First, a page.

North American Gaelic Games Finals
this coming Labor Day Weekend
Friday-Sunday, September 2-4
8 am-6 pm daily
at Seattle's Magnuson Park
This is the first time ever that the North American Finals in the Irish sports of men's and women's Gaelic Football, hurling and camogie are being are being held in Seattle. Almost 100 teams and over 1,500 players from all across the USA, Canada and the Caribbean will compete on five fields at Seattle's Magnuson Park this coming weekend from Friday-Sunday to determine the North American Champions in various Gaelic Football, Hurling and Camogie competitions.
Friday-Sunday, September 2-4: 8 AM - 6 PM Daily
at Seattle's Magnuson Park,  7400 San Point Way NE

One-Day General Admission: $10.00. Children 16 and under free!
Games on two of the five fields are free to watch all three days.
Seattle area seniors can arrange for free all-day admission by contacting in advance  Seattle Irish Immigrant Support at

 * Plenty of free parking, food trucks and other amenities available at Magnuson
 * For the most up to date information on results, schedules, and more, follow the  USGAA Finals on Facebook at
 * View the 2016 Finals Program at  NAGAA-Program.pdf 

Participating teams are traveling from Akron, Atlanta, Austin, Baltimore, Boston, Calgary, Cayman Islands, Charlotte, Chicago, Columbus, Concord NH, Dallas, Washington DC, Denver, Flagstaff, Fraser Valley, Hoboken, Indianapolis, Kansas, Los Angeles, Madison, Milwaukee, Missoula, Philadelphia, Pittsburgh, Portland, San Antonio, San Diego, San Francisco, San Jose, St. Louis, Tacoma, Toronto, Vancouver BC, in addition to several Seattle teams. Please join us to give them a warm welcome to Seattle, while also taking the opportunity to enjoy these Irish field sports.

On Sunday evening, September 4 from 6:30 pm, you're invited to join Seattle Mayor Ed Murray, Irish Consul General Philip Grant, Seattle Police Chief Kathleen O'Toole, GAA dignitaries from Ireland, and Irish Network Seattle at the  2016 End of Summer Party on South Lake Union. Pre-Registration is required. Visit  2016-end-of-summer-party for all the details

The governing body for these Irish sports is the Gaelic Athletic Association (GAA) in Ireland, and in North America the governing body is the North American GAA. 

Gaelic football is played by both men and women while  hurling is a men's game and  camogie is a women's game. Gaelic football is played with a ball that is slightly smaller than that used in soccer, while in hurling and camogie, players use a stick - or hurley - to strike the ball which is similar in size to a baseball.
In North America, teams consist of 13 players - one goalkeeper, five defenders, two midfielders and five forwards.
Games are played on a field that is bigger than that used for soccer or rugby, one that can be up to 145 yards long and 90 yards wide. Games are one hour long with a halftime stoppage.
"H" style goalposts are used. A goal is scored (signaled by a green flag being raised) when the ball is played between the posts and under the crossbar, while a point is scored when the ball is played between the posts and over the crossbar (signaled by a white flag being raised). A goal is the equivalent of three points. Team scores are written in a goals-points format. For example, 1-10 is one goal and 10 points, or a total of 13 points.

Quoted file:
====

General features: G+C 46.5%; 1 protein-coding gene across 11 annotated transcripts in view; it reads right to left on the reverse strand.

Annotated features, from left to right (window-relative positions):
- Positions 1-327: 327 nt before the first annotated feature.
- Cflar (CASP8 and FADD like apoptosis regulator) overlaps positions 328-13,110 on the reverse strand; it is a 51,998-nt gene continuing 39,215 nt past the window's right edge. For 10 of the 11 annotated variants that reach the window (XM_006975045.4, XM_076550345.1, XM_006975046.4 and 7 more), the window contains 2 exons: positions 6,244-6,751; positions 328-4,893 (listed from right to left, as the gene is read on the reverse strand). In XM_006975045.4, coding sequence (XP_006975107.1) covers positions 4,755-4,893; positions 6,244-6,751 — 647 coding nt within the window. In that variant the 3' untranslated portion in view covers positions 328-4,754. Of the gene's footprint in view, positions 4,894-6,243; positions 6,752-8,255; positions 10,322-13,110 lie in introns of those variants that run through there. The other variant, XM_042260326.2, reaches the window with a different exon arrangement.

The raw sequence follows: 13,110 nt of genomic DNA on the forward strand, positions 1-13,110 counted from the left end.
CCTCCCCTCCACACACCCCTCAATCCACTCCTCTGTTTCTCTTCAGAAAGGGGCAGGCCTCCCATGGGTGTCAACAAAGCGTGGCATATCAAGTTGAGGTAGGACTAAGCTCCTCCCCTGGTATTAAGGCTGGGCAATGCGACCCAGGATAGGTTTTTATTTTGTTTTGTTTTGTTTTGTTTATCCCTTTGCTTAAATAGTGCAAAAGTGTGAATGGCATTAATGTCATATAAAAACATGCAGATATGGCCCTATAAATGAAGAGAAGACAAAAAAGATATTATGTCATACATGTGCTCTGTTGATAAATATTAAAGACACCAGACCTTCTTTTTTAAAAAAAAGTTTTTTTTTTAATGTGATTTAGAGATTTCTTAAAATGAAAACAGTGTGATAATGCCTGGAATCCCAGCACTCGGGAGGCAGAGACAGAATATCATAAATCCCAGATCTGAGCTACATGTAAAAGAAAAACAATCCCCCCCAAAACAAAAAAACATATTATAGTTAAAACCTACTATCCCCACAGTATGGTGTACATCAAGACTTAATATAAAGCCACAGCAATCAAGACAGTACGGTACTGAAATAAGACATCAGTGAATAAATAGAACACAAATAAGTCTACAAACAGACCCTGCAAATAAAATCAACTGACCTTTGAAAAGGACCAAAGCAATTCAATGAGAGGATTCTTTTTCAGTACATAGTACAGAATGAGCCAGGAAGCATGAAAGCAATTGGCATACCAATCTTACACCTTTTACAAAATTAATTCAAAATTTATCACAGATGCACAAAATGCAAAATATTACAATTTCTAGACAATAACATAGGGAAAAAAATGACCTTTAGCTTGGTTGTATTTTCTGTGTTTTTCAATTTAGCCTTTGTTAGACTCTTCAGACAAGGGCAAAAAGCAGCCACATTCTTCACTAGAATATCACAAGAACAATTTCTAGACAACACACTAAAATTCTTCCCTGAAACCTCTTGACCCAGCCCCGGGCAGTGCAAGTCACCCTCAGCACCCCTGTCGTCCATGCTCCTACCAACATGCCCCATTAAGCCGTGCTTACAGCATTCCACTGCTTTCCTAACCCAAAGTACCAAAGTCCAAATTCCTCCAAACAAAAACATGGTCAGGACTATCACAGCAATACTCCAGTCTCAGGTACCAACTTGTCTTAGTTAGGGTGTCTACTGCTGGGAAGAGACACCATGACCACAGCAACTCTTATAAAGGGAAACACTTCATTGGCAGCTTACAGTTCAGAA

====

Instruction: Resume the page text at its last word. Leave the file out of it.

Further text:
In Gaelic football, players are allowed to carry the ball in their hands and it can be kicked or hand-passed. After every four steps the player must bounce or solo the ball. A solo involves dropping the ball onto your boot and kicking it back into your hand. You cannot bounce the ball twice in succession but you can solo as many times as you wish. In the men's game, the ball cannot be touched by hand while it's on the ground - a player must use his boot to lift it, but in the women's game it can be lifted off the ground by hand.
In hurling (the men's game) and camogie (the women's game), the ball can be struck on the ground or in the air - with the hurley or boot - but it cannot be touched by hand while on the ground and must be lifted with the hurley. The ball can be carried by hand for a maximum of four steps. After that you can bounce the ball on the hurley and back to your hand, but you cannot catch the ball more than twice. Players get around this by balancing or bouncing the ball on their hurley while running. Players can block an opponent's strike using their hurley. They can also hook a player's hurley with theirs as the player is attempting the strike the ball.
Deliberate shoulder-to-shoulder contact is permitted in the men's games, while a player may also slap the ball out of an opponent's hand. More than one player can tackle the player in possession of the ball but their tackle must be aimed at the ball. Deliberate body contact such as punching, tripping, jersey pulling or a rear or full frontal charge is forbidden, as is blocking an opponent's shot with the foot.
Yellow and red cards are issued for serious infractions in both codes but there is also a black card in football, which is issued for cynical behavior fouls such as deliberately pulling down an opponent. The offending player is ordered off but can be replaced, provided the team hasn't already used their full quota of substitutions.

For more information, visit 
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These games are supported by the Irish Heritage Club and its affiliated programs: Ceol Cascadia Irish Music Association; Friends of St. Patrick in Seattle; Irish Network Seattle; Irish Reels Film Festival; Seattle Gaels Gaelic Football, Hurling & Camogie; Seattle Galway Sister City Association; Seattle Irish Immigrant Support; and Tacoma Rangers Hurling & Gaelic Football.